No matter how he tried to tell himself that Friday night's Broadway play with his company's CEO was nothing more than a thank you gift for being a decent person, Andrew found himself puttering around all week with nervous energy. On Wednesday, he texted Emma for the first time from his desk at work.
Andrew: Hi, Emma. It's Andrew. Andrew Mooney?
Andrew started to sweat until the phone dinged again.
Emma: Kidding! Relax. I can feel you fidgeting from here.
Andrew: Do I fidget?
Emma: I think you do. Ready for our outing on Friday? I'll send a car.
"Outing" was a nice way to think of it. Their upcoming trip to Broadway was nothing more than an "outing." Like a field trip, of sorts.
Andrew: I don't mind meeting you there.
Emma: Do you want to meet me at my office? We can take a cab to the theater.
Andrew: Will people gossip?
Emma: Would you talking to your boss be gossip-worthy?
She obviously didn't know how gossip in the lower rankings of a corporation such as BI worked.
Andrew: It totally would be.
Emma: What if I let Cindy and Rhonda leave early? You can meet me here at six, after everyone's gone.
Andrew could do that. By six on a Friday, the New Jersey office was a ghost town.
Andrew: Sure. I'll text you when I get there, Boss Lady.
Emma: I need to come up with a nickname for you.
Andrew: Something like, "Star Lord," maybe?
As soon as he sent it he regretted it, groaning out loud.
"You okay?" Stu asked, from the office next door.
"I'm good," Andrew called through the thin wall.
Was he flirting now? Had it been so long that he had no idea how to interact with women outside of work. Oh wait. He wasn't outside of work. Now he was confused. He cringed as her message came through, squinting as he opened it.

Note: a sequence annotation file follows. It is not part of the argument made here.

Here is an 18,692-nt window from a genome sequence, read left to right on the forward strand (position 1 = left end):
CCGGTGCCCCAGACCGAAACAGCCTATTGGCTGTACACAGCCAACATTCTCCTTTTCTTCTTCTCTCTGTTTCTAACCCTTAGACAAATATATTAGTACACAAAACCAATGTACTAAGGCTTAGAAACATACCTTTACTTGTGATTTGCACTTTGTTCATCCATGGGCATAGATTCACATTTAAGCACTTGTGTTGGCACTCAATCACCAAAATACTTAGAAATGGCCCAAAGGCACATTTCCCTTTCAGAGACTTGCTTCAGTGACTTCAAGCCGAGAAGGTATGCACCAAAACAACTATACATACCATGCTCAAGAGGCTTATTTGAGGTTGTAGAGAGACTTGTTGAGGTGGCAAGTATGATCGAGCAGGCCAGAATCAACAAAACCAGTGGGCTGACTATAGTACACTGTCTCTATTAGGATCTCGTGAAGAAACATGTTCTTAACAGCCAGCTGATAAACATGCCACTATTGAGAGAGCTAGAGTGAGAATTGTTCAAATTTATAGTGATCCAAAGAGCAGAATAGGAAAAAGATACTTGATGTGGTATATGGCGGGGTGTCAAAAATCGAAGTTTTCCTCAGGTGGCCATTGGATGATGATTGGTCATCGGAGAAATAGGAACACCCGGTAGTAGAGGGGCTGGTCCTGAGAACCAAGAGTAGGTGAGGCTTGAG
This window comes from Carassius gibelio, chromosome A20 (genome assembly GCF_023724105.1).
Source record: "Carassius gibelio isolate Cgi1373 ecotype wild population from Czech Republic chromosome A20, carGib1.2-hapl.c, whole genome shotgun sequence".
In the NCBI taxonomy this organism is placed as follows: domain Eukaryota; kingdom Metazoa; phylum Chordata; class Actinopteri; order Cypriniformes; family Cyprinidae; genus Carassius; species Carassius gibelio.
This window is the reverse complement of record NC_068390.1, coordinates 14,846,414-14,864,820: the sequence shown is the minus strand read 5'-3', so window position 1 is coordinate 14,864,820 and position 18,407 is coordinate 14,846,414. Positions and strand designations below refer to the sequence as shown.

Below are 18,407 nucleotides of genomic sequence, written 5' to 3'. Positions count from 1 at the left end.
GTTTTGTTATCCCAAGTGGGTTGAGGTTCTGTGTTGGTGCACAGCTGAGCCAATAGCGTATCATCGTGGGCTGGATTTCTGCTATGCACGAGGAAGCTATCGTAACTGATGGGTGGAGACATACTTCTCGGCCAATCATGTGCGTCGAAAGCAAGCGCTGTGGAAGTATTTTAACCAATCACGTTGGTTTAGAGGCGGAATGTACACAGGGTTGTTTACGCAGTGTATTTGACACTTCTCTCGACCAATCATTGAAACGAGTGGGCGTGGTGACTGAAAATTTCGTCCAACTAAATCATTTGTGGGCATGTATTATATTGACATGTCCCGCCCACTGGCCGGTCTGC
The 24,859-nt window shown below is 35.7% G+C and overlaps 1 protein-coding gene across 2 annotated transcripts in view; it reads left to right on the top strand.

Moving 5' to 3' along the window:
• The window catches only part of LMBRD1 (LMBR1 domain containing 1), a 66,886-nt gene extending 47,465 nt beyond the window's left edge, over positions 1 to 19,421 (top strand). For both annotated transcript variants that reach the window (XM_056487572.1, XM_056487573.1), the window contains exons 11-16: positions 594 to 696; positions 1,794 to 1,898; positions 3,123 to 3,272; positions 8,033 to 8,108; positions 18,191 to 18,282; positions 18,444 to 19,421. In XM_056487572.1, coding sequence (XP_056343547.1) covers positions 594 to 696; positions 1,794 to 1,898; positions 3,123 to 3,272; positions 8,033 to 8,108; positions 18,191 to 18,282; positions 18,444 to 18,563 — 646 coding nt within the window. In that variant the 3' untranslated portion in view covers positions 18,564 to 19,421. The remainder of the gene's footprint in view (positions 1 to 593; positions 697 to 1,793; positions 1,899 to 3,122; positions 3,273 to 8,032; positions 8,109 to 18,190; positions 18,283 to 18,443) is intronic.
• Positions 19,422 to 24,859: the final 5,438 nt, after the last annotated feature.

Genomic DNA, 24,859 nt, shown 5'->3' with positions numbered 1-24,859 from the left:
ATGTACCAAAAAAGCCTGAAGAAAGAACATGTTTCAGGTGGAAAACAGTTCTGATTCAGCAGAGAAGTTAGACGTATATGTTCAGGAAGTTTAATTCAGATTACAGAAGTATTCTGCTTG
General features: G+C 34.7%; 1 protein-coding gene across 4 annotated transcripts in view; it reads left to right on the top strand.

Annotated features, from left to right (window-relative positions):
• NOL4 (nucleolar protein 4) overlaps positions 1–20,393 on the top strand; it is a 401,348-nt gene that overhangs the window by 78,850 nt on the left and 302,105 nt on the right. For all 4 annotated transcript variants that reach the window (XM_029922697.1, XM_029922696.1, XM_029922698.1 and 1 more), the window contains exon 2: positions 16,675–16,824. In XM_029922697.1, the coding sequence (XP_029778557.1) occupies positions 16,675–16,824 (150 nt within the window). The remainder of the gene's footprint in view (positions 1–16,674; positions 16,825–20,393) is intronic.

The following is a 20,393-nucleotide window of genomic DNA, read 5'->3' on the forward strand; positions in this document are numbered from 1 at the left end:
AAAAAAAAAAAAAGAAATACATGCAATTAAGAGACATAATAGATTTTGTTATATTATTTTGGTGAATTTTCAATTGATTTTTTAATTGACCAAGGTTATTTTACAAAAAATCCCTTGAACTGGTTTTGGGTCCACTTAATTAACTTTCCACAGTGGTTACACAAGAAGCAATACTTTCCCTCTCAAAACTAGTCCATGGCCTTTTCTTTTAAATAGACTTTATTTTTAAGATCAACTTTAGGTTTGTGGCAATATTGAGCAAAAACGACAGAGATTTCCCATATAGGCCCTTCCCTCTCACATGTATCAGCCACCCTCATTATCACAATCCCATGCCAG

Emma: I was thinking more along the lines of "Andy" but Star Lord works too. :)
He chuckled. Yikes, this was not good.
For the rest of the week, he'd hardly been productive at work, and by Friday, he was downright distracted. He'd forgotten to pack the girls' lunches and had to call his father to bring them off at school. Then, he failed to complete a review of one of the employees who worked under him, and completely blanked out about an online training he was supposed to virtually attend.
At lunchtime, he darted out of the building and across the street to Tony's Barber Shop, hoping for a last-minute trim and to expend some nervous energy.
"Nice to see you, Andrew," Tony said from his barber chair when Andrew pushed open the door. "Oh, yep. Time for a trim. How long has it been?"
"Since summer, I believe." Andrew ran a hand through his hair. "What do you think?"
Tony stood and pulled Andrew's blond hair from the roots, up to the tips. "I'd be happy to clean you up. As you can see," he motioned to the empty shop, "I'm a little slow."
Andrew scoffed. "Next week you'll get slammed with people getting their holiday haircuts."
"For sure." He waved Andrew behind him. "Come sit. I'll be right with you."
YOU ARE READING
Emma Ballard, a retired supermodel, has been the acting CEO and face of her family's clothing business for the past five years, living the busy corporate life in New York City. She meets the Jersey branch IT supervisor, theater-nerd Andrew Mooney, w...